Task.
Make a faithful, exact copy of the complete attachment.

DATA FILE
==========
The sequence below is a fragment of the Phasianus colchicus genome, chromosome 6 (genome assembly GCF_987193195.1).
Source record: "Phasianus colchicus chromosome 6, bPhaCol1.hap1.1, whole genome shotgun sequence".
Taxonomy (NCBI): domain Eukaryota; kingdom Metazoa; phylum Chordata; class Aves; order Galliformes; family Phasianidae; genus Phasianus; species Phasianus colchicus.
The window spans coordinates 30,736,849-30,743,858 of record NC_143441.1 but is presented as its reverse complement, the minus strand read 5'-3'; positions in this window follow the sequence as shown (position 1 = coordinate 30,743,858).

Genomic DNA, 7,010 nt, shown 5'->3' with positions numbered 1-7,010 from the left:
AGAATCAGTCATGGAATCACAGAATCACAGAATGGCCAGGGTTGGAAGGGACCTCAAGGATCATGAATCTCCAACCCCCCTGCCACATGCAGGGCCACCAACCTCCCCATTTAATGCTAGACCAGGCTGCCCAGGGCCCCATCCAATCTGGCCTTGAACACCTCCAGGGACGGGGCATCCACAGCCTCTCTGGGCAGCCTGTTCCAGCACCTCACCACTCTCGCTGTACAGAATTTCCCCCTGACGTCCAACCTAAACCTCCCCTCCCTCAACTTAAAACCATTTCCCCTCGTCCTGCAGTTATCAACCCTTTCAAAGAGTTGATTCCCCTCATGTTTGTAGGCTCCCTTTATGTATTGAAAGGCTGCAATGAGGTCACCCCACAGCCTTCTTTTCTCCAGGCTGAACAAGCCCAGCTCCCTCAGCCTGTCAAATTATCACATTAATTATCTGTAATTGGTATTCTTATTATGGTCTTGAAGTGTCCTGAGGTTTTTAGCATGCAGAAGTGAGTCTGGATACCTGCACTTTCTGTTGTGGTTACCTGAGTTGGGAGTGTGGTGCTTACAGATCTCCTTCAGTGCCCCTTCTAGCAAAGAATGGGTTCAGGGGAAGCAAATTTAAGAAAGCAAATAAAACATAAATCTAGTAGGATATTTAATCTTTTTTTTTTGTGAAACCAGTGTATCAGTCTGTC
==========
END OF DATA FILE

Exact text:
The sequence below is a fragment of the Phasianus colchicus genome, chromosome 6 (genome assembly GCF_987193195.1).
Source record: "Phasianus colchicus chromosome 6, bPhaCol1.hap1.1, whole genome shotgun sequence".
Taxonomy (NCBI): domain Eukaryota; kingdom Metazoa; phylum Chordata; class Aves; order Galliformes; family Phasianidae; genus Phasianus; species Phasianus colchicus.
The window spans coordinates 30,736,849-30,743,858 of record NC_143441.1 but is presented as its reverse complement, the minus strand read 5'-3'; positions in this window follow the sequence as shown (position 1 = coordinate 30,743,858).

Genomic DNA, 7,010 nt, shown 5'->3' with positions numbered 1-7,010 from the left:
AGAATCAGTCATGGAATCACAGAATCACAGAATGGCCAGGGTTGGAAGGGACCTCAAGGATCATGAATCTCCAACCCCCCTGCCACATGCAGGGCCACCAACCTCCCCATTTAATGCTAGACCAGGCTGCCCAGGGCCCCATCCAATCTGGCCTTGAACACCTCCAGGGACGGGGCATCCACAGCCTCTCTGGGCAGCCTGTTCCAGCACCTCACCACTCTCGCTGTACAGAATTTCCCCCTGACGTCCAACCTAAACCTCCCCTCCCTCAACTTAAAACCATTTCCCCTCGTCCTGCAGTTATCAACCCTTTCAAAGAGTTGATTCCCCTCATGTTTGTAGGCTCCCTTTATGTATTGAAAGGCTGCAATGAGGTCACCCCACAGCCTTCTTTTCTCCAGGCTGAACAAGCCCAGCTCCCTCAGCCTGTCAAATTATCACATTAATTATCTGTAATTGGTATTCTTATTATGGTCTTGAAGTGTCCTGAGGTTTTTAGCATGCAGAAGTGAGTCTGGATACCTGCACTTTCTGTTGTGGTTACCTGAGTTGGGAGTGTGGTGCTTACAGATCTCCTTCAGTGCCCCTTCTAGCAAAGAATGGGTTCAGGGGAAGCAAATTTAAGAAAGCAAATAAAACATAAATCTAGTAGGATATTTAATCTTTTTTTTTTGTGAAACCAGTGTATCAGTCTGTC